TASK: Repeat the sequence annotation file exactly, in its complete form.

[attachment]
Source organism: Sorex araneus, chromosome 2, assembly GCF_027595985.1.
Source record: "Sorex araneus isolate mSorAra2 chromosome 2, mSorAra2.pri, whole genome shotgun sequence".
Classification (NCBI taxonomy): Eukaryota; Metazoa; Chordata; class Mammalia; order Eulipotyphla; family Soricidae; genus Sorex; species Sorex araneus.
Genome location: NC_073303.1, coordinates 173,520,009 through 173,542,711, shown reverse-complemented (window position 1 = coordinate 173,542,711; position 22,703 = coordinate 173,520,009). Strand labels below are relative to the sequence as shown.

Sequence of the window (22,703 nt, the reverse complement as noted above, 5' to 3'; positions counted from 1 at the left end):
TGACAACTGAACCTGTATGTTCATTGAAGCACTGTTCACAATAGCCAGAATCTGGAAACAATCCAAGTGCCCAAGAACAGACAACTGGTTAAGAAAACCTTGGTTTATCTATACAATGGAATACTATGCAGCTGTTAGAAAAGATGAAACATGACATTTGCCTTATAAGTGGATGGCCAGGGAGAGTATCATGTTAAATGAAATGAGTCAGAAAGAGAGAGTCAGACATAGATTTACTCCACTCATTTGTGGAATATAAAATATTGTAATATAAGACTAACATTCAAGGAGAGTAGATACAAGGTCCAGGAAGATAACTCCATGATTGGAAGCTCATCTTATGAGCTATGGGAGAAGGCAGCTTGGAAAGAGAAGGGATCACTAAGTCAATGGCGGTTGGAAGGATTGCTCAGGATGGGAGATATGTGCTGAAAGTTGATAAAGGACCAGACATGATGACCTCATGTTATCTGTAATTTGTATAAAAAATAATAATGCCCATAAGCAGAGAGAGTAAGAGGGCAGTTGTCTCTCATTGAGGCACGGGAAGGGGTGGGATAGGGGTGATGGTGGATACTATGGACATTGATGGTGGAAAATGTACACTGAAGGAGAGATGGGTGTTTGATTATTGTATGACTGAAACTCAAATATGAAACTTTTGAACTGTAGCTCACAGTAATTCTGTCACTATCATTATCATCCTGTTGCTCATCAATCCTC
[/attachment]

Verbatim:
Source organism: Sorex araneus, chromosome 2, assembly GCF_027595985.1.
Source record: "Sorex araneus isolate mSorAra2 chromosome 2, mSorAra2.pri, whole genome shotgun sequence".
Classification (NCBI taxonomy): Eukaryota; Metazoa; Chordata; class Mammalia; order Eulipotyphla; family Soricidae; genus Sorex; species Sorex araneus.
Genome location: NC_073303.1, coordinates 173,520,009 through 173,542,711, shown reverse-complemented (window position 1 = coordinate 173,542,711; position 22,703 = coordinate 173,520,009). Strand labels below are relative to the sequence as shown.

Sequence of the window (22,703 nt, the reverse complement as noted above, 5' to 3'; positions counted from 1 at the left end):
TGACAACTGAACCTGTATGTTCATTGAAGCACTGTTCACAATAGCCAGAATCTGGAAACAATCCAAGTGCCCAAGAACAGACAACTGGTTAAGAAAACCTTGGTTTATCTATACAATGGAATACTATGCAGCTGTTAGAAAAGATGAAACATGACATTTGCCTTATAAGTGGATGGCCAGGGAGAGTATCATGTTAAATGAAATGAGTCAGAAAGAGAGAGTCAGACATAGATTTACTCCACTCATTTGTGGAATATAAAATATTGTAATATAAGACTAACATTCAAGGAGAGTAGATACAAGGTCCAGGAAGATAACTCCATGATTGGAAGCTCATCTTATGAGCTATGGGAGAAGGCAGCTTGGAAAGAGAAGGGATCACTAAGTCAATGGCGGTTGGAAGGATTGCTCAGGATGGGAGATATGTGCTGAAAGTTGATAAAGGACCAGACATGATGACCTCATGTTATCTGTAATTTGTATAAAAAATAATAATGCCCATAAGCAGAGAGAGTAAGAGGGCAGTTGTCTCTCATTGAGGCACGGGAAGGGGTGGGATAGGGGTGATGGTGGATACTATGGACATTGATGGTGGAAAATGTACACTGAAGGAGAGATGGGTGTTTGATTATTGTATGACTGAAACTCAAATATGAAACTTTTGAACTGTAGCTCACAGTAATTCTGTCACTATCATTATCATCCTGTTGCTCATCAATCCTC